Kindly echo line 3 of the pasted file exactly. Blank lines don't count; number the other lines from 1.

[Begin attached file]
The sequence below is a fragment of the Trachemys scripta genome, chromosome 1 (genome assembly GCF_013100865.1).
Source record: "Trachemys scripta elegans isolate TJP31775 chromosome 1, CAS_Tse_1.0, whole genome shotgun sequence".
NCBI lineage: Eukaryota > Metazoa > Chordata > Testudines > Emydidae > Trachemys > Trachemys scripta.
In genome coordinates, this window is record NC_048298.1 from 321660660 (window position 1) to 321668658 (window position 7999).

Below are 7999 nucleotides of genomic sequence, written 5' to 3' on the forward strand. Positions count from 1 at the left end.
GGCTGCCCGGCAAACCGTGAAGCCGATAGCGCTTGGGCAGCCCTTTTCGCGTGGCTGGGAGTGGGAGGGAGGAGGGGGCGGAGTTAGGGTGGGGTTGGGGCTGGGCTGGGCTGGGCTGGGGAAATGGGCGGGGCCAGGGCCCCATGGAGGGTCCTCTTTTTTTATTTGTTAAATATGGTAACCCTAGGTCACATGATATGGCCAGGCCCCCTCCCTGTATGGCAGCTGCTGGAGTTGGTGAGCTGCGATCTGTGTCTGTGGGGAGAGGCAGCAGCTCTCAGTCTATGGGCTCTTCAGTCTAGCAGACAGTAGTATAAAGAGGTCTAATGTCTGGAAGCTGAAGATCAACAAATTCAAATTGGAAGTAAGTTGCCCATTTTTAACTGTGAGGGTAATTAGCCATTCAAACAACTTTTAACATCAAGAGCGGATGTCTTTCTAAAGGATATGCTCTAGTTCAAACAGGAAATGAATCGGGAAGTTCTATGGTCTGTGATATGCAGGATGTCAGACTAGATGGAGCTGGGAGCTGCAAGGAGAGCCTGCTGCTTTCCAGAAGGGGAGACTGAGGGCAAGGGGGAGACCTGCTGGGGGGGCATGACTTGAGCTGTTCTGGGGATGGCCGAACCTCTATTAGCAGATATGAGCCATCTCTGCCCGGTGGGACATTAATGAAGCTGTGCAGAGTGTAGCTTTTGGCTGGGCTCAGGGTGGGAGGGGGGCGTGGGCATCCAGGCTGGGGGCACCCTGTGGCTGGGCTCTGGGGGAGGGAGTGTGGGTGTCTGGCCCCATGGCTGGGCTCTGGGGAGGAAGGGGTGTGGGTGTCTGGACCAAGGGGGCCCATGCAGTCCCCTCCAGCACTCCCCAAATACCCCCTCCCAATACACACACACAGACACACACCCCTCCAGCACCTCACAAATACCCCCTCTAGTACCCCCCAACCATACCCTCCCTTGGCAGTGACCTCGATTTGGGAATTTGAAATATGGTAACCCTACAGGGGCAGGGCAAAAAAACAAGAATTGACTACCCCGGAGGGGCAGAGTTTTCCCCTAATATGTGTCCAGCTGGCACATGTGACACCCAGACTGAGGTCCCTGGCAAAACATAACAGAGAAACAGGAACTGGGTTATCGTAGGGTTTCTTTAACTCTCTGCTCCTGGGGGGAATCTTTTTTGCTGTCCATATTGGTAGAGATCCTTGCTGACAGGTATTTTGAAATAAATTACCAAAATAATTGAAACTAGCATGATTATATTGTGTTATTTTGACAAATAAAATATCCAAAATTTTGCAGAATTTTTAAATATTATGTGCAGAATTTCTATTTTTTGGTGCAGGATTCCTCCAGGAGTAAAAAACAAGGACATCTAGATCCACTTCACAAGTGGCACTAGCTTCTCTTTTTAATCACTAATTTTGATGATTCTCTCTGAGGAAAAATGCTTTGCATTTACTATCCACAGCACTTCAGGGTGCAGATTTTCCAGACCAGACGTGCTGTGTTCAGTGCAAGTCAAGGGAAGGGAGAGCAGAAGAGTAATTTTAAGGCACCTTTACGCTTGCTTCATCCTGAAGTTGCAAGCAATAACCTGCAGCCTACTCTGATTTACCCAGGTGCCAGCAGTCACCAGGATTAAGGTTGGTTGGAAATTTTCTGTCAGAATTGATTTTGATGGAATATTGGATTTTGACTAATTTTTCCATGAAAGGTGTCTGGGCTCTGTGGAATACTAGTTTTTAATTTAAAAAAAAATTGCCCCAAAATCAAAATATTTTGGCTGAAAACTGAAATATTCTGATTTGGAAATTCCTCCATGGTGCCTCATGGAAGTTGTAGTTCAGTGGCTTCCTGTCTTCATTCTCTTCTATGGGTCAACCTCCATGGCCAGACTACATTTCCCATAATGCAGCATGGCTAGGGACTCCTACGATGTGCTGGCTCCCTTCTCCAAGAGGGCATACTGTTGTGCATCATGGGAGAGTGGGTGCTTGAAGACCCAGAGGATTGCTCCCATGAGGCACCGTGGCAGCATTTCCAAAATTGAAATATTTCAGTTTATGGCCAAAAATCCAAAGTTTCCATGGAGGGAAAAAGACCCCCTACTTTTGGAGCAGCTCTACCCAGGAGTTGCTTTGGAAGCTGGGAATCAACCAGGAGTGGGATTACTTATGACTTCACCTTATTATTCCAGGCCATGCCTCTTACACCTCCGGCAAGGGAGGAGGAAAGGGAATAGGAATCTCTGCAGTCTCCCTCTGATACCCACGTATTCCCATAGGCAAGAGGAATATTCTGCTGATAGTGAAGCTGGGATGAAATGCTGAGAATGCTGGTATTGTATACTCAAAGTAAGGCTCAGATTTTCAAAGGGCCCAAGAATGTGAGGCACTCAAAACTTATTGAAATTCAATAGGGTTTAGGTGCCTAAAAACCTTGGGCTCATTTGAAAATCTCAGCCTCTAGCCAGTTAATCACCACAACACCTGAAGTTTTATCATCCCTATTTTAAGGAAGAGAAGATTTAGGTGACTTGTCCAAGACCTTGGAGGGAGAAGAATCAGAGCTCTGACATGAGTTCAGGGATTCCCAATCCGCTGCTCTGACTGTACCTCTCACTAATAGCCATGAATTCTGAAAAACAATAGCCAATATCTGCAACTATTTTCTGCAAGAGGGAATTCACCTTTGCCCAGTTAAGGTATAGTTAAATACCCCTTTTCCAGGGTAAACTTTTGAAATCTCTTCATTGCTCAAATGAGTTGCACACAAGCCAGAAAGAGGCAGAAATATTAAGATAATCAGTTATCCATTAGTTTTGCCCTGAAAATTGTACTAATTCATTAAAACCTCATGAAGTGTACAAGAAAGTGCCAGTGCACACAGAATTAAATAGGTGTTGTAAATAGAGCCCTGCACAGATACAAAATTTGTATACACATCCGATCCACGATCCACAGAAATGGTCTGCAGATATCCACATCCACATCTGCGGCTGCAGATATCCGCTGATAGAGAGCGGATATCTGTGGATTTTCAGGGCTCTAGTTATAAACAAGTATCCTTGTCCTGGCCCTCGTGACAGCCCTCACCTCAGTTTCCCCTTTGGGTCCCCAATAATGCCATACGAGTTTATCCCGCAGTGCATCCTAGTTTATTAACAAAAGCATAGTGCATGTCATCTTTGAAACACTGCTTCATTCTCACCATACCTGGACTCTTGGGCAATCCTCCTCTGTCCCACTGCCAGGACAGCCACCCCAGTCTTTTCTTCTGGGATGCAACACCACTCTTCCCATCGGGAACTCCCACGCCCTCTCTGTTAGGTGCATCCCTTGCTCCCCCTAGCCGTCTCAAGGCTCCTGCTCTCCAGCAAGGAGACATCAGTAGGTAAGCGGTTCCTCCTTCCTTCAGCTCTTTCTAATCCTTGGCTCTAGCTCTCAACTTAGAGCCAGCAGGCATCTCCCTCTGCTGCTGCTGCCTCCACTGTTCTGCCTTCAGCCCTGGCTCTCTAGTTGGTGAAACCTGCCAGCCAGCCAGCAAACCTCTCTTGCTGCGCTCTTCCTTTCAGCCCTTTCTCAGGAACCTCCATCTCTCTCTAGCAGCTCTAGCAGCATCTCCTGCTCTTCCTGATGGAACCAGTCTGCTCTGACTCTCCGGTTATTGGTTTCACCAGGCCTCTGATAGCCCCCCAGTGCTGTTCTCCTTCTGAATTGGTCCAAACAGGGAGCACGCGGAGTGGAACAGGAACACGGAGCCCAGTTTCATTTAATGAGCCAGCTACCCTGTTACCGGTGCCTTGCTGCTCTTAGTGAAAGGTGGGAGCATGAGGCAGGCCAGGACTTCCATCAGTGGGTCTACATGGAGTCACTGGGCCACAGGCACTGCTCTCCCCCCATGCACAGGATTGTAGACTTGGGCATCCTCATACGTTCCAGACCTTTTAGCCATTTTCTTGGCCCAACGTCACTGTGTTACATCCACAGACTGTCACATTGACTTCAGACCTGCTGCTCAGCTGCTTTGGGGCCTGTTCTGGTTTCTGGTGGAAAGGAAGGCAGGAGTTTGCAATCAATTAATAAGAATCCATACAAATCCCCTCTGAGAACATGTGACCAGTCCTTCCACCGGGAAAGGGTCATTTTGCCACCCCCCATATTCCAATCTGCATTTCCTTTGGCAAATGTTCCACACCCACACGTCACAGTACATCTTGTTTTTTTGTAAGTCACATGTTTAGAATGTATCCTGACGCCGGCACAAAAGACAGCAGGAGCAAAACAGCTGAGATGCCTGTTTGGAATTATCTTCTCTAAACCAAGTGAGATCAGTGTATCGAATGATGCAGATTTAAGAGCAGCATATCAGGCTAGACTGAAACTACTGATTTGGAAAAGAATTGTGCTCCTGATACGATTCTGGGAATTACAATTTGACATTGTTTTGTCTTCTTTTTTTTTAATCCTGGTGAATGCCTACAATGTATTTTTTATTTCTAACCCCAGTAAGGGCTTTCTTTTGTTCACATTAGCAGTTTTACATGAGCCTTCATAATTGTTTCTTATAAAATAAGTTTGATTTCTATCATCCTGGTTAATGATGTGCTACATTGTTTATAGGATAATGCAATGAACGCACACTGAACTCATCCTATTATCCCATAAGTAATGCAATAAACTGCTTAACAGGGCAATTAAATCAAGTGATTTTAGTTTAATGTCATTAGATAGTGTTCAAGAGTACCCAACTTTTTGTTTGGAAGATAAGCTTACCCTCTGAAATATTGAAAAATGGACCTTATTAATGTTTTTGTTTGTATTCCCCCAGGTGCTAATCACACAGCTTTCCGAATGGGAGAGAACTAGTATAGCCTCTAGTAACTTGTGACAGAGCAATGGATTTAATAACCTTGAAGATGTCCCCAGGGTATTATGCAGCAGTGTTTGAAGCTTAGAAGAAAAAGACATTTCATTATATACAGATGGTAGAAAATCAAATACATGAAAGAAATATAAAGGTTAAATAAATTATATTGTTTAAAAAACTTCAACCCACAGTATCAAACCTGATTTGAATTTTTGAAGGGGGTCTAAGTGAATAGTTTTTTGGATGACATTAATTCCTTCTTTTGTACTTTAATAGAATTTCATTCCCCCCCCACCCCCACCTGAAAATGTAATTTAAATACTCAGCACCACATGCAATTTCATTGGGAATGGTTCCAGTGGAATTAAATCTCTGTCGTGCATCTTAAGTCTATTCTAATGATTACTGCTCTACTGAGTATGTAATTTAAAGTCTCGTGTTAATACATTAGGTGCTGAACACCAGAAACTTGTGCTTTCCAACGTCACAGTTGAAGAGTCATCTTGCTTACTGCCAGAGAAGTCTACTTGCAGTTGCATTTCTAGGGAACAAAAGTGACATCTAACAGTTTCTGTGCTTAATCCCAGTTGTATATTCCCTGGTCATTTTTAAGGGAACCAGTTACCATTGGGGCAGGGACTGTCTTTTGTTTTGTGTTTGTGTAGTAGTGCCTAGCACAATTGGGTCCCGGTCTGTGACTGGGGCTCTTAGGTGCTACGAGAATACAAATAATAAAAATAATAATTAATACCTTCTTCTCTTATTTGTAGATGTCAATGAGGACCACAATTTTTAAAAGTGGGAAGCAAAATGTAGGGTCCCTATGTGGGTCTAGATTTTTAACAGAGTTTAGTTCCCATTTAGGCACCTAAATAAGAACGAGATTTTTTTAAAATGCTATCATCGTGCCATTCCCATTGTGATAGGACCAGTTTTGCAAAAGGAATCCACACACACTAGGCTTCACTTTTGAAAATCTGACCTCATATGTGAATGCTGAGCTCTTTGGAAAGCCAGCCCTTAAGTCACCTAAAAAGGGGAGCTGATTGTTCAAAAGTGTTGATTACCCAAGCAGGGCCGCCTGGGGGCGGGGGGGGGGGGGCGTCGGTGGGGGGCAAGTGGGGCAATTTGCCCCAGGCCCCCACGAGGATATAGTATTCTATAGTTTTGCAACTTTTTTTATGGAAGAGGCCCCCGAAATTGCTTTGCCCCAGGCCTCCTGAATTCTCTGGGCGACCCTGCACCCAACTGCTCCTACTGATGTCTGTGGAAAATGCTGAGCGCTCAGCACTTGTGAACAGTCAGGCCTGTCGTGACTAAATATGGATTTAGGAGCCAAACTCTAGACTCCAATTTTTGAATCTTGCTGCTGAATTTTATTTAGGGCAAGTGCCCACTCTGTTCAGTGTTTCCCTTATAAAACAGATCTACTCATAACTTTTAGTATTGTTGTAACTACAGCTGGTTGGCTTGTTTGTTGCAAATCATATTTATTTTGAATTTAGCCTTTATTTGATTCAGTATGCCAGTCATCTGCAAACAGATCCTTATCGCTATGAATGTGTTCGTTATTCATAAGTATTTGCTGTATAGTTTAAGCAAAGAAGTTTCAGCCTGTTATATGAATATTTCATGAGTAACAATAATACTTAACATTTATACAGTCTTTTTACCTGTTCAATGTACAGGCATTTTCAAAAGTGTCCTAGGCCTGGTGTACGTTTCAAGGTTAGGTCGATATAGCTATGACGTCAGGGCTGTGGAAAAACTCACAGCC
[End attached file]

NCBI lineage: Eukaryota > Metazoa > Chordata > Testudines > Emydidae > Trachemys > Trachemys scripta.